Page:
A decommissioned Air Force bunker in Des Moines able to withstand a nuclear attack, an abandoned limestone mine in a remote corner of Pennsylvania, and three, soon-to-be built 300,000-square-foot buildings near the Arctic Circle. Different as they may be, all are--or soon will be--state-of-the-art data centers.
Data centers are the central nervous system of the modern corporation. Their workload is enormous. Google, for example, handles about a billion searches daily. Processing those searches requires a massive amount of energy: the search giant recently disclosed that it continuously uses 260 million watts of electricity, enough to power 200,000 homes.
Electricity costs--not the physical plant or the hardware and wiring that go into it--is the biggest expense associated with a data center. Up to half of that amount is used to power large-scale air conditioning systems that keep the indoor temperature at a cool 61 to 75 degrees Fahrenheit, the optimal range to keep computer equipment humming. (Humidity must be kept in a range of 40 to 55 percent.)
Smart companies are experimenting with a number of cooling techniques to cut down on energy costs. The savings are potentially huge, and there is the added incentive of the respect that comes withto being considered environmentally responsible. Most of today's data centers use outdoor air for cooling, although the air usually must be chilled once inside. And there is a movement to nudge the upper limit acceptable temperature to 77 degrees Fahrenheit. A one-degree increase in temperature roughly equals a 4 percent decrease in energy costs.
Radical designs grab much of the attention like the data center in Frankfurt, Germany, that sports a roof of living plants to help keep the center cool. (It also uses an air conditioning system.) Or Google's new facility in Hamina, Finland, that uses seawater routed through granite tunnels, once used for milling paper, which is then piped through the data center before it is eventually returned to the ocean. Facebook, eager to tout its "green bona fides," recently publicized its plans to build a server farm near the Arctic Circle where the frigid temperatures are expected to keep its equipment cool.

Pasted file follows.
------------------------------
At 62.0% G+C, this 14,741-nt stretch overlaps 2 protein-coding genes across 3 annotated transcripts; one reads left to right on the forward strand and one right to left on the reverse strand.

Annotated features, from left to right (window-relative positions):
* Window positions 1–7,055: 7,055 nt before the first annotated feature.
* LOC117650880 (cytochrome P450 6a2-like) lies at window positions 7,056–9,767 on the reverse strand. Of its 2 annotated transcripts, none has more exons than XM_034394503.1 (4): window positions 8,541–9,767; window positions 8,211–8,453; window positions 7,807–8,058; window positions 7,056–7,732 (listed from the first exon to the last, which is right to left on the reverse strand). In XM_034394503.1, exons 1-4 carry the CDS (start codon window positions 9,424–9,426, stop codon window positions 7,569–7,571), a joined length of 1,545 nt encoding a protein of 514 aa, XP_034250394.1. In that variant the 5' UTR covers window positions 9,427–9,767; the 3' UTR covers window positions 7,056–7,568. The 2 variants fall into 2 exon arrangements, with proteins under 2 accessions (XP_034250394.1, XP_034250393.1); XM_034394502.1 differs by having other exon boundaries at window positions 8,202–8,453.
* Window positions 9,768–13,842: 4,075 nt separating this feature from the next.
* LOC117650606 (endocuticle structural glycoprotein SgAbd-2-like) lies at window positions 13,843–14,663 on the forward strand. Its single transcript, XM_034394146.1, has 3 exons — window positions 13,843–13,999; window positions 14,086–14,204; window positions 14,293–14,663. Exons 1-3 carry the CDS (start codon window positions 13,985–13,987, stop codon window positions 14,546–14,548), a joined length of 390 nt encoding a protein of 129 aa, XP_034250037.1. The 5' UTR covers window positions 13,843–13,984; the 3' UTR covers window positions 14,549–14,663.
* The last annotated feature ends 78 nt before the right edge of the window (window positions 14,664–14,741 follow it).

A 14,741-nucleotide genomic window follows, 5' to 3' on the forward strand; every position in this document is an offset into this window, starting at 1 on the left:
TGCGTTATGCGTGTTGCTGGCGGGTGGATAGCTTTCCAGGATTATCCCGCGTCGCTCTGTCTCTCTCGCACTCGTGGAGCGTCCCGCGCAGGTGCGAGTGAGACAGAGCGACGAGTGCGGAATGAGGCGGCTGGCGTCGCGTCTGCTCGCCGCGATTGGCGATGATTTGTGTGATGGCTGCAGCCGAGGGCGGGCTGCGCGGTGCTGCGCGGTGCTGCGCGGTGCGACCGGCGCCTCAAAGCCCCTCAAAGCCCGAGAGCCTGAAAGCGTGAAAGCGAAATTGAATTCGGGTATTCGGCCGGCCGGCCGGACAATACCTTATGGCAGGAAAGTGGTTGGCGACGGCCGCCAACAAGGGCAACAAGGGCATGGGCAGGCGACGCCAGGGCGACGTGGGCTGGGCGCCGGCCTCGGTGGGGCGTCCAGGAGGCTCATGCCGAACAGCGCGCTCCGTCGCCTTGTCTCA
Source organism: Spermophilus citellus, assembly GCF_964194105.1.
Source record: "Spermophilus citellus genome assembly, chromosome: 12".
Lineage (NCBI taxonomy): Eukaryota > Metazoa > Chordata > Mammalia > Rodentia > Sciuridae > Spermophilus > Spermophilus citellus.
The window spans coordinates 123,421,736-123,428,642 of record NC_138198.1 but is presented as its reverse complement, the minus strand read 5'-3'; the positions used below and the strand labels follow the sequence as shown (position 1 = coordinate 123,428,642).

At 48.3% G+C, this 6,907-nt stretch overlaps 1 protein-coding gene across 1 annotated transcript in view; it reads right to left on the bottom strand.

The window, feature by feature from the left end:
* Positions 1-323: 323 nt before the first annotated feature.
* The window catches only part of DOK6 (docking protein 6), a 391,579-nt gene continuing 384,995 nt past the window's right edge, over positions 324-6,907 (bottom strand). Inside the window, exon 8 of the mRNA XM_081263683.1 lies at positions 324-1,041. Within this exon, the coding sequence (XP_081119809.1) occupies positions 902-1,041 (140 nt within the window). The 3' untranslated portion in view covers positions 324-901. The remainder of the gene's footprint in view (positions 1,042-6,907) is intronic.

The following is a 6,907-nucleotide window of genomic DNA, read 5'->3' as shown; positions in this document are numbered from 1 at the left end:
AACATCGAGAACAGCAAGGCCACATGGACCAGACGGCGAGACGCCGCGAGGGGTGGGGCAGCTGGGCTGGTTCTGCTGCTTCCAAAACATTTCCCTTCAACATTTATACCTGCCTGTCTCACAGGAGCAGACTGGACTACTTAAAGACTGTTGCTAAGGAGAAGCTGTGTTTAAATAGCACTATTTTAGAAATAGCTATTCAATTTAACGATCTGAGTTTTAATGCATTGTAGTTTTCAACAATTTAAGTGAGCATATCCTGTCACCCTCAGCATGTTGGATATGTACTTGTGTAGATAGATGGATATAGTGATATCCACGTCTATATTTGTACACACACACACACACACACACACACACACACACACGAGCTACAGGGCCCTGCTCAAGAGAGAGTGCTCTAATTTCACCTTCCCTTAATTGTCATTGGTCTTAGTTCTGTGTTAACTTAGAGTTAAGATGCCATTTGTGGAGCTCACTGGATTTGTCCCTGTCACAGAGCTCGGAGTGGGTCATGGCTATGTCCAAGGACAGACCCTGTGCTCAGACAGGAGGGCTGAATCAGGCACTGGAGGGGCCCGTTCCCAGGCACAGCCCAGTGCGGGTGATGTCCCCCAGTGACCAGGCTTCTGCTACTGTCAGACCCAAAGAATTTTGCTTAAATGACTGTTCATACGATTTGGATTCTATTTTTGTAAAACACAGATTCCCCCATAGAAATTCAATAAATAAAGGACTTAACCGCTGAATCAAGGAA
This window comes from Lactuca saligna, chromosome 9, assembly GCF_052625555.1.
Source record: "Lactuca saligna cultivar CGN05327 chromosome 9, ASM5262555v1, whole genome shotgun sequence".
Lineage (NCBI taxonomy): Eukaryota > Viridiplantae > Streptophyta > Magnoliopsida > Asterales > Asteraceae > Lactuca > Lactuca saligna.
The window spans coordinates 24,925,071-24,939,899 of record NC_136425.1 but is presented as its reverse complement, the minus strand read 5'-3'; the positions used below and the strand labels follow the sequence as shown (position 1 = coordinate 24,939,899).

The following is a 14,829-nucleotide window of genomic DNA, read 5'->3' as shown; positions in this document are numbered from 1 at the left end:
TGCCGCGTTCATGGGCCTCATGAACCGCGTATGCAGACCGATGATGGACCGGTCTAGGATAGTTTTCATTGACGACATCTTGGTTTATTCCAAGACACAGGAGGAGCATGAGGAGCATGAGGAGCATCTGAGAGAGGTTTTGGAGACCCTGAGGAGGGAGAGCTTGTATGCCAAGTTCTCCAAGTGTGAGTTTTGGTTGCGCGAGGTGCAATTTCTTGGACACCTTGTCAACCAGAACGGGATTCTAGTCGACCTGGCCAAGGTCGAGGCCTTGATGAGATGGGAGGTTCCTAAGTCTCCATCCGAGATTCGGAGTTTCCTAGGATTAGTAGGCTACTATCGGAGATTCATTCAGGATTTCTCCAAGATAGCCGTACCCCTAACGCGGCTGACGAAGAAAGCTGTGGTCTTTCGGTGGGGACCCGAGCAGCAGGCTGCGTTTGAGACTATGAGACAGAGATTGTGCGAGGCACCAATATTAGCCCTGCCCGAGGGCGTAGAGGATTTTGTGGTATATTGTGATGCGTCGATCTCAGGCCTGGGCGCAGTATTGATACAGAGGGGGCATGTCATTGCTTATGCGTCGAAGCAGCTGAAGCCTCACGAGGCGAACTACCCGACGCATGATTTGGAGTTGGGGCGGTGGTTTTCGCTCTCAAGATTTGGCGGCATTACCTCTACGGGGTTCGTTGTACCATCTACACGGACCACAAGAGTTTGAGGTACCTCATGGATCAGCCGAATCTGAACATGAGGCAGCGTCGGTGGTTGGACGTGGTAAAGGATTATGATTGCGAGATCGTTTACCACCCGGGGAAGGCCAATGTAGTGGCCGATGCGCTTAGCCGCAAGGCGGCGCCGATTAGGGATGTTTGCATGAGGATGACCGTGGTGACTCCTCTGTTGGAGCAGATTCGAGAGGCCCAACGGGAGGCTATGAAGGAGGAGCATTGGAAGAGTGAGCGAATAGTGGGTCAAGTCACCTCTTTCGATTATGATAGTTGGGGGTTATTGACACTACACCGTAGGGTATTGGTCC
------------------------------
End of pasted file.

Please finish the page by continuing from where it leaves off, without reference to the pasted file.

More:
Although less flashy than the post-modern designs of some modern data centers, computer and network technology can contribute significantly to reducing energy consumption. For example, Cisco's data center in Allen, Texas, uses a converged infrastructure, combining data and storage traffic into a single network, reducing the numbers of switches, adapters and cabling needed. This dramatically reduces power usage. Fewer cables means better air flow, lessening the need for electrically-powered cooling. Blade servers, stripped-down versions of rack-mounted servers, also require less cooling. Server virtualization also helps reduce power costs because fewer physical servers are needed to process workloads. The data center cools outside air only when the ambient temperature rises above 75 degrees. Solar cells are used to help power the office spaces. With these efforts, the company saves an estimated $600,000 a year in cooling costs.
The Inconvenient Truth
Greenhouse gas emissions from data centers are projected to double to four percent of global carbon emissions reported by 2020, according to some estimates. Today, federal and international agencies are using the carrot approach in reducing gas emissions. Unless the businesses show a strong commitment to reducing energy consumption, a stick may replace the carrots. Smart companies are taking on the problem with a combination of approaches, including one that factors in savings derived from green building design as well as those that come from smarter computer and networking technologies.
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